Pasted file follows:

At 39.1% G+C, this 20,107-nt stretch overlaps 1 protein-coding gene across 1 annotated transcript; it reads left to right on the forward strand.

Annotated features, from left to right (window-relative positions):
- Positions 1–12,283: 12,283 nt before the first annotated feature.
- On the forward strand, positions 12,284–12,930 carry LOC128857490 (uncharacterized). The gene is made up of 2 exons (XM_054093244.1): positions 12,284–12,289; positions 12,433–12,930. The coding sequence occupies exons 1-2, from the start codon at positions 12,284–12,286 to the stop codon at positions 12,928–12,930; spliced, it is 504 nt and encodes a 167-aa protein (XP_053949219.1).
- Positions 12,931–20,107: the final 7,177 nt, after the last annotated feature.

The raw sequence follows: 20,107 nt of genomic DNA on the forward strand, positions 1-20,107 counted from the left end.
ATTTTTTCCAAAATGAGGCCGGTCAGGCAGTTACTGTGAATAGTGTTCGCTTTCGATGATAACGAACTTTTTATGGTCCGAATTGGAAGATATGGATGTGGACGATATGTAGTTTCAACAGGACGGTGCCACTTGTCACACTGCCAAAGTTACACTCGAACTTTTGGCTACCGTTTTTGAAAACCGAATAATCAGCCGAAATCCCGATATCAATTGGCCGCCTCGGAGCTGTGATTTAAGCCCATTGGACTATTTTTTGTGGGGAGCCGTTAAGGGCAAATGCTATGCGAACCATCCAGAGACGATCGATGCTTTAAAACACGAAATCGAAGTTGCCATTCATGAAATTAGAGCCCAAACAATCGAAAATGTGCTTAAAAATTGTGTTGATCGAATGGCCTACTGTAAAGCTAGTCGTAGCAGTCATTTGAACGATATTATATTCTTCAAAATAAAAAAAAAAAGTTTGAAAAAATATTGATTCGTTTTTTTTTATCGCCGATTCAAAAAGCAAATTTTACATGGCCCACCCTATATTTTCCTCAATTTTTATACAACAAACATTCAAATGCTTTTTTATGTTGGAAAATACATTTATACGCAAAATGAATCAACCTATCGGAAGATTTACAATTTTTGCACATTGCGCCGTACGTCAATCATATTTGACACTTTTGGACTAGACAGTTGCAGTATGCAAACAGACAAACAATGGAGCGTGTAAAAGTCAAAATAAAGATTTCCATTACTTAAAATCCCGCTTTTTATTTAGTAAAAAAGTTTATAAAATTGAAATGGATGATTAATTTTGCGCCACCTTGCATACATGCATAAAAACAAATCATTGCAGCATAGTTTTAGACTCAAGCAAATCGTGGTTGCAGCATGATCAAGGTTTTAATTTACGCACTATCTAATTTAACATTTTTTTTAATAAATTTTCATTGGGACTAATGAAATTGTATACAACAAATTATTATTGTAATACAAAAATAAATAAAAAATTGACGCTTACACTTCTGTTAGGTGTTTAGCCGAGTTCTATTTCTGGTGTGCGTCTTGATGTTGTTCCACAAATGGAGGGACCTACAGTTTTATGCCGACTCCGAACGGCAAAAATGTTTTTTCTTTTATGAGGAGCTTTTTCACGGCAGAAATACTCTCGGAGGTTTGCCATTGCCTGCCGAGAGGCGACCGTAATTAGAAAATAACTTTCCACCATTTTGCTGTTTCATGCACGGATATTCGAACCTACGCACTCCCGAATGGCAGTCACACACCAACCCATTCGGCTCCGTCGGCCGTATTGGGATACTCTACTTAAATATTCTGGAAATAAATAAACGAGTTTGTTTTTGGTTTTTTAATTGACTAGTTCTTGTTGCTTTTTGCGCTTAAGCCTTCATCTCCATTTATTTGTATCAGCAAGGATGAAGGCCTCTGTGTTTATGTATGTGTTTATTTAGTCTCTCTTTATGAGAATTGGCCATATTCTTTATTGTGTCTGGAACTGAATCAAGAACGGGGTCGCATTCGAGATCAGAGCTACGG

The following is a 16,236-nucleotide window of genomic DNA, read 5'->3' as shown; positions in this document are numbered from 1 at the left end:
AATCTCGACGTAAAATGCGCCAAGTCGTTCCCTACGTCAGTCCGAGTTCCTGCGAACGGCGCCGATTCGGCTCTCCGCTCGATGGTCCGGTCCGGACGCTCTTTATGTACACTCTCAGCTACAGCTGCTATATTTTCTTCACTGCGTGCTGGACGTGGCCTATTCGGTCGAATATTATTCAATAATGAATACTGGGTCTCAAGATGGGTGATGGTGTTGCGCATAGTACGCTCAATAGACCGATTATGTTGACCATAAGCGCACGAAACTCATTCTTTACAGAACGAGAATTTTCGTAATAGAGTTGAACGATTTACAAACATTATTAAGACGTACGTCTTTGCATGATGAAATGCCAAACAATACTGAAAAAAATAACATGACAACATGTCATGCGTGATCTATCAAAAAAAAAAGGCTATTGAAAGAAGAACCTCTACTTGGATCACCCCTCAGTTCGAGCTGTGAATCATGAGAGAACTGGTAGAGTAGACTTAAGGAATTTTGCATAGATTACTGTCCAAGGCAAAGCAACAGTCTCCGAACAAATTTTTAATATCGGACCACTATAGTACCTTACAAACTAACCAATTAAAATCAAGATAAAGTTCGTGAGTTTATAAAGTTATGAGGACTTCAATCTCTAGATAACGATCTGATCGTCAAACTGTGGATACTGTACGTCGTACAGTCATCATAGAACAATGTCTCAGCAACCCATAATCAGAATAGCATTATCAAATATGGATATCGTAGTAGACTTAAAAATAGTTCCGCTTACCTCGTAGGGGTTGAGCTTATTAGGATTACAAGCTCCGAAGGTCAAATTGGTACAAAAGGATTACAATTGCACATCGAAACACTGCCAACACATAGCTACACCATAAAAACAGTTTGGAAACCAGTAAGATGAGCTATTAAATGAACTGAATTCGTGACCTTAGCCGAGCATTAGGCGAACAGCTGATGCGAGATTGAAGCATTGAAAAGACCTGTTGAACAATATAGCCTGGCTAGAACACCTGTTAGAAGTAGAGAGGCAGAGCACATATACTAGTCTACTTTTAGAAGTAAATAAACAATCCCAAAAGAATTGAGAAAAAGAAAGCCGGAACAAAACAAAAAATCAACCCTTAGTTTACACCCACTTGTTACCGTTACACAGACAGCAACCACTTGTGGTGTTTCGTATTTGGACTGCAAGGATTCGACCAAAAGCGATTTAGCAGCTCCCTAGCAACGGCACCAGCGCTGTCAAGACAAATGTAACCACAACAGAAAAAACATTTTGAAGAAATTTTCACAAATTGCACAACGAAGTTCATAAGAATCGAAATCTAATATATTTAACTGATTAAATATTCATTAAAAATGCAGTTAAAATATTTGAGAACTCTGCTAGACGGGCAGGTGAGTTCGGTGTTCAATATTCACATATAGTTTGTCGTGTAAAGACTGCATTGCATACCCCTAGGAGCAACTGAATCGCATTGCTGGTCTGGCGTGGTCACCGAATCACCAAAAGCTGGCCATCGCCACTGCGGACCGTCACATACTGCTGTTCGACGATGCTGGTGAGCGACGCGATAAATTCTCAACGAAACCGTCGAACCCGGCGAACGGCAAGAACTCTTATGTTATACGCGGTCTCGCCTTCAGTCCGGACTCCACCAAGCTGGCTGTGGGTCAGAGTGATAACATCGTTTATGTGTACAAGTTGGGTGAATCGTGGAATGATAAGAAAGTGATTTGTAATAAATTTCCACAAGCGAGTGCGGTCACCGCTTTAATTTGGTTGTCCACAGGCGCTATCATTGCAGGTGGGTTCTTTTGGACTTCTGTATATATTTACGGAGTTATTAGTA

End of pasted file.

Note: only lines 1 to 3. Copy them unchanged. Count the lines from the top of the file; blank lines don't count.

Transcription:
At 39.1% G+C, this 20,107-nt stretch overlaps 1 protein-coding gene across 1 annotated transcript; it reads left to right on the forward strand.

Annotated features, from left to right (window-relative positions):
- Positions 1–12,283: 12,283 nt before the first annotated feature.